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The Mystics also haven’t had a lot of practice time to work on their weaknesses, with 11 games in the first 25 days of the season. That’s tied for the second most in the WNBA behind the Indiana Fever. When they have practiced, they’ve focused on the basics, including working on finishing by doing a layup line against associate head coach and former Mystics center LaToya Sanders.

On Thursday, the Mystics had arguably their best offensive half of the season against Chicago, leading by as many as 11 in the second quarter and 44-35 at halftime. They shot 54.5% from the field, led by rookies Aaliyah Edwards (16 first-half points on 7-for-7 shooting) and Julie Vanloo (five assists). But the Mystics mustered just 10 points in the third quarter, tying their season low, and trailed by six entering the fourth quarter.

“We had good shots [in the third quarter]. We just couldn’t make them,” Vanloo told The Next before Friday’s game. “… And then we started to think and then we just get in that pattern, you know? … We have to stay confident also in the second half, just play the same way.”

On Friday, in the second game of a back-to-back, the Mystics struggled out of the gates, trailing Indiana by as many as 12 early in the second quarter. But by their own estimation, they responded more quickly than they have in the past and cleaned up their turnovers and transition defense.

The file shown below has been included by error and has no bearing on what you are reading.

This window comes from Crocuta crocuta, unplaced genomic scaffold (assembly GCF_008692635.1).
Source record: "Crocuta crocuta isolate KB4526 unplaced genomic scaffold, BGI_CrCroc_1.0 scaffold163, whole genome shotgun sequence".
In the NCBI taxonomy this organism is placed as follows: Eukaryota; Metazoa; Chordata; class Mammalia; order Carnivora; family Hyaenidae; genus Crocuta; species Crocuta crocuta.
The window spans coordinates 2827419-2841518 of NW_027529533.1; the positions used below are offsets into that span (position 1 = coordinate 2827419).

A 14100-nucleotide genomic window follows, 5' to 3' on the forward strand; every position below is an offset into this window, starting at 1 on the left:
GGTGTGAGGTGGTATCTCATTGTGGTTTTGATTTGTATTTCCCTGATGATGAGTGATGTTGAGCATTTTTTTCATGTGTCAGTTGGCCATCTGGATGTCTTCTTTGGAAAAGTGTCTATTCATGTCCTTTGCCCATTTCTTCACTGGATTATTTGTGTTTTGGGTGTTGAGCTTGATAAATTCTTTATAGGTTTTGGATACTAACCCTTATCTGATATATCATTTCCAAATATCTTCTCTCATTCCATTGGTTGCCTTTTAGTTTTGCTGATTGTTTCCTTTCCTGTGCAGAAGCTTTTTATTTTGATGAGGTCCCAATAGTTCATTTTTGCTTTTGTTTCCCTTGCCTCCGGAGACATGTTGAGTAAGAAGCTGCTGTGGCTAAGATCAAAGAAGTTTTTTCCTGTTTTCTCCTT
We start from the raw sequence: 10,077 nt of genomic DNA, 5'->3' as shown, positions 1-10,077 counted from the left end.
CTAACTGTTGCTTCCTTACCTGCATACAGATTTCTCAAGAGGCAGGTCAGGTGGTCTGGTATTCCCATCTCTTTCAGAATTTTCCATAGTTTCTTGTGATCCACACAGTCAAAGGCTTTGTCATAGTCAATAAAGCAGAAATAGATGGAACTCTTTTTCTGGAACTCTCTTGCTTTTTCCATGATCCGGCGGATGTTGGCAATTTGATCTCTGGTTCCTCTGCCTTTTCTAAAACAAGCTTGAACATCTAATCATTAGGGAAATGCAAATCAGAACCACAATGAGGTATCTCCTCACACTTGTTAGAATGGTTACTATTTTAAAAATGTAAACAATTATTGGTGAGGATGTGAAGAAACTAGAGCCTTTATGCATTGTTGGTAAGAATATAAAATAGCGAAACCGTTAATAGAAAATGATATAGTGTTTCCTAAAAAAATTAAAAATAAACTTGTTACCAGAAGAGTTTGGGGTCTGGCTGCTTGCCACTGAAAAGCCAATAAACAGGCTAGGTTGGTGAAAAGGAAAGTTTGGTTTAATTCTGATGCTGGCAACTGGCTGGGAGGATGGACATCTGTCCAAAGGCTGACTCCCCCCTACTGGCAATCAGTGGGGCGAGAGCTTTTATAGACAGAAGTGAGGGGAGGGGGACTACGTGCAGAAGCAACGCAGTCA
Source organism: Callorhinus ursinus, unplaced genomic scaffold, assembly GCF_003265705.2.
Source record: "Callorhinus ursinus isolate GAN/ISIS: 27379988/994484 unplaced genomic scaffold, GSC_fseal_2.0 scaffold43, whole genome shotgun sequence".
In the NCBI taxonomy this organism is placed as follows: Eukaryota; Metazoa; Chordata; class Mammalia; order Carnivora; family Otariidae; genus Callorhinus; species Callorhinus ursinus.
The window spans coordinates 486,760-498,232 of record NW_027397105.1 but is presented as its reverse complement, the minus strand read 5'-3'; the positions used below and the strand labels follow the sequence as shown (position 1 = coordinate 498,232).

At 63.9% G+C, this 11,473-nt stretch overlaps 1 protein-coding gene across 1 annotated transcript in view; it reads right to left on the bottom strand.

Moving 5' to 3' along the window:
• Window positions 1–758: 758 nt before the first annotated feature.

The Mystics rattled off a 21-9 run to tie the game at 40 with 37 seconds left in the half, and they battled through six lead changes and two ties in the third quarter instead of repeating their bad quarter from Thursday’s game.

But in the final five minutes, the Mystics had the ball with a chance to tie or take the lead five times, including on the final possession with 5.4 seconds left — and did so on none of them.

Washington Mystics head coach Eric Thibault walks down the sideline and claps.
Washington Mystics head coach Eric Thibault claps during a game against the Atlanta Dream at the Entertainment and Sports Arena in Washington, D.C., on May 29, 2024. (Photo credit: Domenic Allegra | The Next)

Though Thibault and his players have been frustrated and disappointed after losses, they insist that they’ve kept the right mindset. There is no finger-pointing; instead, players are taking accountability for how they can be better. Thibault mentioned Atkins, Walker-Kimbrough, Austin and Sykes as players he hears in the locker room, all “with the right message, trying to keep the group together.”

One example of that accountability came after Friday’s game. Atkins had 16 points, the second-most on the team, but shot just 7-for-21. She also missed three shots in the final 90 seconds and failed to get a shot off in time on the last possession.

“[I] definitely could have been more aggressive in actually getting to the rim and creating contact,” Atkins told reporters postgame. “Faded away on probably two of the shots, took a late three. Probably didn’t need it, put it up anyway.